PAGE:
In the 1979-80 fiscal year, DCMH settled for $1 million a malpractice action brought on behalf of three patients born in 1957, 1959 and 1967, respectively, for injuries suffered at birth ("the $1 million uninsured settlement"). DCMH had no malpractice insurance for the injuries suffered by the patients born in 1957 and 1959 because charitable institutions were then immune from liability. In 1967, DCMH had insurance coverage in an amount that was reasonable at that time but insufficient to cover its liability in 1980. It is unclear when the malpractice action was filed, but it is undisputed that the settlement amount was paid to non-Medicare patients.

In submitting its 1980 cost report, DCMH informed Aetna that it used the "utilization method" to calculate the reimbursement due for its malpractice insurance premium of $336,070 and the $1 million uninsured settlement. See Letter of October 23, 1980, the Administrative Record ("A.R.") at 14. The "utilization method" reimburses a health care provider according to the percentage of total patient bed-days used by Medicare patients during the fiscal year.

On July 1, 1979, a new regulation for allocating malpractice costs took effect. Under this regulation, Medicare would reimburse malpractice insurance costs according to the percentage of total malpractice claims paid which are paid to Medicare patients ("the 1979 Malpractice Rule"). A non-insured claim or claim in excess of insurance coverage limits would be paid only if the claim actually arose from treatment of a Medicare patient. See 42 C.F.R. § 405.452(a) (1) (ii) (1984) (repealed). In its letter of October 23, 1980, DCMH informed Aetna that it sought reimbursement under the former utilization method "in order to preserve our right to appeal" and challenge the 1979 Malpractice Rule. A.R. at 14.

Aetna, applying the 1979 Malpractice Rule, disallowed DCMH's calculation of reimbursement for both the malpractice premium and the $1 million uninsured settlement in the NPR dated March 20, 1981 (the "1981 NPR"). See A.R. at 26, 36, 47. DCMH appealed the 1981 NPR to the PRRB within 180 days by joining other health care providers in a group appeal, under 42 U.S.C. § 1395oo (b), challenging the 1979 Malpractice Rule as applied to reimbursement for malpractice insurance costs. In that group appeal, DCMH claimed reimbursement of $141,295, that portion of its malpractice insurance premium to which it was entitled under the utilization method. See A.R. at 45. In the group appeal, DCMH did not claim reimbursement for any portion of the $1 million uninsured settlement.

The PRRB certified that it lacked the authority to decide whether the 1979 Malpractice Rule was valid, and directed expedited judicial review under 42 U.S.C. § 1395oo (f) (1). The Court of Appeals for the Third Circuit, affirming and adopting the opinion of the district court, held invalid the application of the 1979 Malpractice Rule to reimbursement for malpractice insurance costs. See Abington Memorial Hospital v. Heckler, 576 F. Supp. 1081 (E.D.Pa.1983), aff'd., 750 F.2d 242 (3d Cir. 1984), cert. denied, 474 U.S. 863, 106 S. Ct. 180, 88 L. Ed. 2d 149 (1985).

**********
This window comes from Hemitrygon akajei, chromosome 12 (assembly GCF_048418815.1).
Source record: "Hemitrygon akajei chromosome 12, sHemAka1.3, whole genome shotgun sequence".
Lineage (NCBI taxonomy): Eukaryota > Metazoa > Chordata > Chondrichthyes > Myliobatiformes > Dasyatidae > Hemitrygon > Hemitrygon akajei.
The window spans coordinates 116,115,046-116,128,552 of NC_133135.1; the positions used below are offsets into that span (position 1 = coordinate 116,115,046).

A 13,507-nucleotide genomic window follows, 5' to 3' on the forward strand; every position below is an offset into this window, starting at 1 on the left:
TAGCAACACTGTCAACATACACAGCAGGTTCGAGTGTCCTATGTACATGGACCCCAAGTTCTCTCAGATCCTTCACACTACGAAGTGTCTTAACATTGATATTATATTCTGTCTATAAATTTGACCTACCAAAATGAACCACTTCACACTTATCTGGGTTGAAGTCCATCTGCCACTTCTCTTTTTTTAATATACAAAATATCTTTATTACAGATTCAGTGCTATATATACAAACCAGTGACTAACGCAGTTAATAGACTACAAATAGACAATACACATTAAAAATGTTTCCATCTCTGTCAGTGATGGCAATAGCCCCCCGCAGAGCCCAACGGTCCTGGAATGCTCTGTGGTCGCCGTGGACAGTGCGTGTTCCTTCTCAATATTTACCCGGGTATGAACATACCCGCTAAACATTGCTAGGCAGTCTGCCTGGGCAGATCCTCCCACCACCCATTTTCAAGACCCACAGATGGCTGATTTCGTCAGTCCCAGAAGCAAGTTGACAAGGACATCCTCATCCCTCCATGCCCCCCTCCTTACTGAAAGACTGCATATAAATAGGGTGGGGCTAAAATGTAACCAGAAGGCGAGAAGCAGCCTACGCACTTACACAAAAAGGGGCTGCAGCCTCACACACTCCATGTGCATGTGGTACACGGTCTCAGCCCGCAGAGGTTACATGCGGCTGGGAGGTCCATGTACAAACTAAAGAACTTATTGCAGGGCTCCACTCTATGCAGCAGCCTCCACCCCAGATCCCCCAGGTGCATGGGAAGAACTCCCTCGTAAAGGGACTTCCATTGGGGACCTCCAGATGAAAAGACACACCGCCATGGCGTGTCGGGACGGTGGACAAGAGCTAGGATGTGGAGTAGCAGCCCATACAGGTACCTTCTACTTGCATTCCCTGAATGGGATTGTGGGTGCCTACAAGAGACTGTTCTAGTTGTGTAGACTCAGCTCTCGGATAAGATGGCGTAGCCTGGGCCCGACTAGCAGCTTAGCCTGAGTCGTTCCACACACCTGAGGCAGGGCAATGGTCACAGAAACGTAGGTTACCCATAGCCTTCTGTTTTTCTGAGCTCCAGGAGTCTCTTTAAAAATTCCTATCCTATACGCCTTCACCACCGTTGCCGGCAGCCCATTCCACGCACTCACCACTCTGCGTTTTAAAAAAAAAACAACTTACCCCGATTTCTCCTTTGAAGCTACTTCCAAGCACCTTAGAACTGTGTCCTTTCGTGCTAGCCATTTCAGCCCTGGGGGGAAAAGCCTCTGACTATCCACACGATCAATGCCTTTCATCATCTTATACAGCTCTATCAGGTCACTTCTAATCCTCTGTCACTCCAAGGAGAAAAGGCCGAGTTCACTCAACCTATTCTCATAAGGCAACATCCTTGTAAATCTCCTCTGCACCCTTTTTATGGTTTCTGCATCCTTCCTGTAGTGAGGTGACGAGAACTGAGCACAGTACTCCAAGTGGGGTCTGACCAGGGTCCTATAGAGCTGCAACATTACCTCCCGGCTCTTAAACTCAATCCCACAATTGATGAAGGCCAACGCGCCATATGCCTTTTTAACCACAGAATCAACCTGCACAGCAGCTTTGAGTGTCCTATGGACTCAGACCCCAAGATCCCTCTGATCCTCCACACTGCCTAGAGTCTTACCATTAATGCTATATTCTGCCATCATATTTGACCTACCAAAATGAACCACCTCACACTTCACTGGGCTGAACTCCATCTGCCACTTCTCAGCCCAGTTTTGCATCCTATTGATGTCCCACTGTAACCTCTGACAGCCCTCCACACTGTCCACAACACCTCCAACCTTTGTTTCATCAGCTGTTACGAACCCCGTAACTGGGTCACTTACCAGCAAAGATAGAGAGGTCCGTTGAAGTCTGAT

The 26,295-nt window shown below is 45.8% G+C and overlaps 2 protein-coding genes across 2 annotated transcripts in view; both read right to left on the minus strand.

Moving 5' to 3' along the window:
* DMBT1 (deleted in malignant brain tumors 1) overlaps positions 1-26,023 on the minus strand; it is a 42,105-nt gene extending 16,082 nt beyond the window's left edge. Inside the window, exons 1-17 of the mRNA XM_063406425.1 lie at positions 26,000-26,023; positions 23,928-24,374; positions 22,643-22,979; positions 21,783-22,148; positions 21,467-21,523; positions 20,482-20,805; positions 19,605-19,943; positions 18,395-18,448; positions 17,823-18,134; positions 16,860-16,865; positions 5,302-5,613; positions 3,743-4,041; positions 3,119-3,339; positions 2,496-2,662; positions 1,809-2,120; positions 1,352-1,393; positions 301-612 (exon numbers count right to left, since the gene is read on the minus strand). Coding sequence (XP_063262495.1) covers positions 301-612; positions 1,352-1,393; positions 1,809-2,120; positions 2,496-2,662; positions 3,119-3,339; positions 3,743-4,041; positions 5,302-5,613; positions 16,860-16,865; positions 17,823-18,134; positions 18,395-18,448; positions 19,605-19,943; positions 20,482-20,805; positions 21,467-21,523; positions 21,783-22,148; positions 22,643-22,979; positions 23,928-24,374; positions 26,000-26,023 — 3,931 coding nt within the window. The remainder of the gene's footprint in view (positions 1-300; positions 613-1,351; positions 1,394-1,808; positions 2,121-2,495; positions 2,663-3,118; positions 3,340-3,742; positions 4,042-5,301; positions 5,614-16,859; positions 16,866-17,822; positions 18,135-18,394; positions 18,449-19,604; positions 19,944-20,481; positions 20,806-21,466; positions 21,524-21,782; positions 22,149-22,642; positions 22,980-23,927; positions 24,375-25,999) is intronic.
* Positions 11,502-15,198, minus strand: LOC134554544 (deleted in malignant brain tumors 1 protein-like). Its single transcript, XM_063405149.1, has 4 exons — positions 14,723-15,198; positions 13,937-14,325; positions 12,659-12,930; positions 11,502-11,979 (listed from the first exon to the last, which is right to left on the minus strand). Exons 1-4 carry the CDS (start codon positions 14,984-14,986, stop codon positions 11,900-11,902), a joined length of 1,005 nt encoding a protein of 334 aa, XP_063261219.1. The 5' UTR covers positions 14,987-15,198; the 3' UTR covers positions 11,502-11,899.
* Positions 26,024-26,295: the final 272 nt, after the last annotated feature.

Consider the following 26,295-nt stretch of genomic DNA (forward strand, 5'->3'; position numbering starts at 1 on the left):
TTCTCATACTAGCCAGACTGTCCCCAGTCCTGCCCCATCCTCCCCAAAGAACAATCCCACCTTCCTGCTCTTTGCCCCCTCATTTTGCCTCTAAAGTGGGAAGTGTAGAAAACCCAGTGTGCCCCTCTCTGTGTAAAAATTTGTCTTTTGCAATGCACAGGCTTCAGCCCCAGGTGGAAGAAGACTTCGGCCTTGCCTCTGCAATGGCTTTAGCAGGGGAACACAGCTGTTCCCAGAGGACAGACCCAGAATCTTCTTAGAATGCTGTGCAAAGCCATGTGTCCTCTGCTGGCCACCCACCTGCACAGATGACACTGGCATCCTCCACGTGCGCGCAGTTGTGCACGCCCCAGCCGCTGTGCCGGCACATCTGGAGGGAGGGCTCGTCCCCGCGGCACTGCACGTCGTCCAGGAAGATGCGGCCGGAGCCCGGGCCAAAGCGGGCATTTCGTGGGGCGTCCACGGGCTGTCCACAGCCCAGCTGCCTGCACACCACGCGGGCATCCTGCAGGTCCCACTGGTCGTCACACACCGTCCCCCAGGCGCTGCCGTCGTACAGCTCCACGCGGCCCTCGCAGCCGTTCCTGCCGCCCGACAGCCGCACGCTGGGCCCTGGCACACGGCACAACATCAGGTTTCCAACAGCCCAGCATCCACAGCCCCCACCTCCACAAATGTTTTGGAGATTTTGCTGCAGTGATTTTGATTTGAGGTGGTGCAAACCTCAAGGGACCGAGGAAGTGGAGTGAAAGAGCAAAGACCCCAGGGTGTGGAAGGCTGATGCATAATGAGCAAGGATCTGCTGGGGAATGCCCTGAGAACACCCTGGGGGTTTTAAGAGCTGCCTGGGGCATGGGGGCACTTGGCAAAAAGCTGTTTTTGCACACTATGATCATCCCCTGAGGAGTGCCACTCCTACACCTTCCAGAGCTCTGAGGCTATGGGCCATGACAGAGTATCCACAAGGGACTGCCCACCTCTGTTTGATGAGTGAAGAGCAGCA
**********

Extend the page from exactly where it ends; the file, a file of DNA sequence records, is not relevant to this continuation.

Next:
The Court of Appeals recognized that the Medicare statute removes jurisdiction from the federal courts over claims for reimbursement arising under the statute except as allowed by 42 U.S.C. § 1395oo (f). Section 1395oo requires exhaustion of administrative remedies before court review. Accordingly, the Court of Appeals limited relief "to the individual claims of appellees for reimbursement that were considered by the [PRRB]," i.e., "malpractice insurance costs incurred during the fiscal year ending June 30, 1980." The Court of Appeals remanded to the PRRB to award the appellees "reimbursement *242 in accordance with our decision." 750 F.2d at 244.

Aetna then sent DCMH a "Notice of Reopening," dated October 16, 1986. "To reimburse malpractice insurance costs as an administrative cost as per the Federal Court Order on the Abington Memorial Hospital cost issue." See A.R. at 16. Aetna informed DCMH that the reopening was pursuant to 42 C.F.R. § 405.1887 (providing for notice to a provider of a reopening). That same date, Aetna sent DCMH a revised NPR recalculating the reimbursement for the malpractice insurance premium. See A.R. at 60. The revised NPR left unchanged that part of the 1981 NPR denying reimbursement for any portion of the $1 million uninsured settlement.

On April 8, 1987, DCMH filed a request for a PRRB hearing on the revised NPR's denial of reimbursement for the $1 million uninsured settlement. See A.R. at 19-22. On August 3, 1989, the PRRB denied jurisdiction because the appeal was untimely filed. See A.R. at 1-2. Plaintiff filed this action on October 4, 1989.

 
IV. STANDARD OF REVIEW

Review of a decision of the PRRB is in accordance with the Administrative Procedure Act, 5 U.S.C. § 702, et seq., and based on the administrative record. 42 U.S.C. § 1395oo (f) (1). Because the material facts are not in dispute, the sole issue to be determined is whether the decision of the PRRB to refuse jurisdiction was "arbitrary, capricious, an abuse of discretion, or otherwise not in accordance with law." 5 U.S.C. § 706(2) (A). See Lawrenceville Nursing Home, Inc. v. Schweiker, 528 F. Supp. 1370, 1375 (D.N.J.1982), aff'd 696 F.2d 983 (3d Cir.1982).